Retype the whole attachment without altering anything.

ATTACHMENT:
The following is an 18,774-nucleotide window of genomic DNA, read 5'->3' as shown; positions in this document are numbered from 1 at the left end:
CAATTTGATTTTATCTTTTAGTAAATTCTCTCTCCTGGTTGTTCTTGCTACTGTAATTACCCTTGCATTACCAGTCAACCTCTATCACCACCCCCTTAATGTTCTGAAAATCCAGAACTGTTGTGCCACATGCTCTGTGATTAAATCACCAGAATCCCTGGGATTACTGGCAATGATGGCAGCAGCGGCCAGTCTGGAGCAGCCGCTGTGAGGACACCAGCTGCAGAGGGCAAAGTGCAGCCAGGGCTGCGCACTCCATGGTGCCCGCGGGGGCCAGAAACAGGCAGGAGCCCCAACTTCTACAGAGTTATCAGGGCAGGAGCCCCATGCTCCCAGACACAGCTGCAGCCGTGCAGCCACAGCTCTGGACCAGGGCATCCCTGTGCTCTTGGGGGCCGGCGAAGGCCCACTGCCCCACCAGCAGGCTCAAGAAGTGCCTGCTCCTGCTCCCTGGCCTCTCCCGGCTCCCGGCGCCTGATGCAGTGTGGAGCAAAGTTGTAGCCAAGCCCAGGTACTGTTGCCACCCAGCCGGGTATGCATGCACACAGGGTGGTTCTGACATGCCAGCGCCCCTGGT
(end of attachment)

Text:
The following is an 18,774-nucleotide window of genomic DNA, read 5'->3' as shown; positions in this document are numbered from 1 at the left end:
CAATTTGATTTTATCTTTTAGTAAATTCTCTCTCCTGGTTGTTCTTGCTACTGTAATTACCCTTGCATTACCAGTCAACCTCTATCACCACCCCCTTAATGTTCTGAAAATCCAGAACTGTTGTGCCACATGCTCTGTGATTAAATCACCAGAATCCCTGGGATTACTGGCAATGATGGCAGCAGCGGCCAGTCTGGAGCAGCCGCTGTGAGGACACCAGCTGCAGAGGGCAAAGTGCAGCCAGGGCTGCGCACTCCATGGTGCCCGCGGGGGCCAGAAACAGGCAGGAGCCCCAACTTCTACAGAGTTATCAGGGCAGGAGCCCCATGCTCCCAGACACAGCTGCAGCCGTGCAGCCACAGCTCTGGACCAGGGCATCCCTGTGCTCTTGGGGGCCGGCGAAGGCCCACTGCCCCACCAGCAGGCTCAAGAAGTGCCTGCTCCTGCTCCCTGGCCTCTCCCGGCTCCCGGCGCCTGATGCAGTGTGGAGCAAAGTTGTAGCCAAGCCCAGGTACTGTTGCCACCCAGCCGGGTATGCATGCACACAGGGTGGTTCTGACATGCCAGCGCCCCTGGT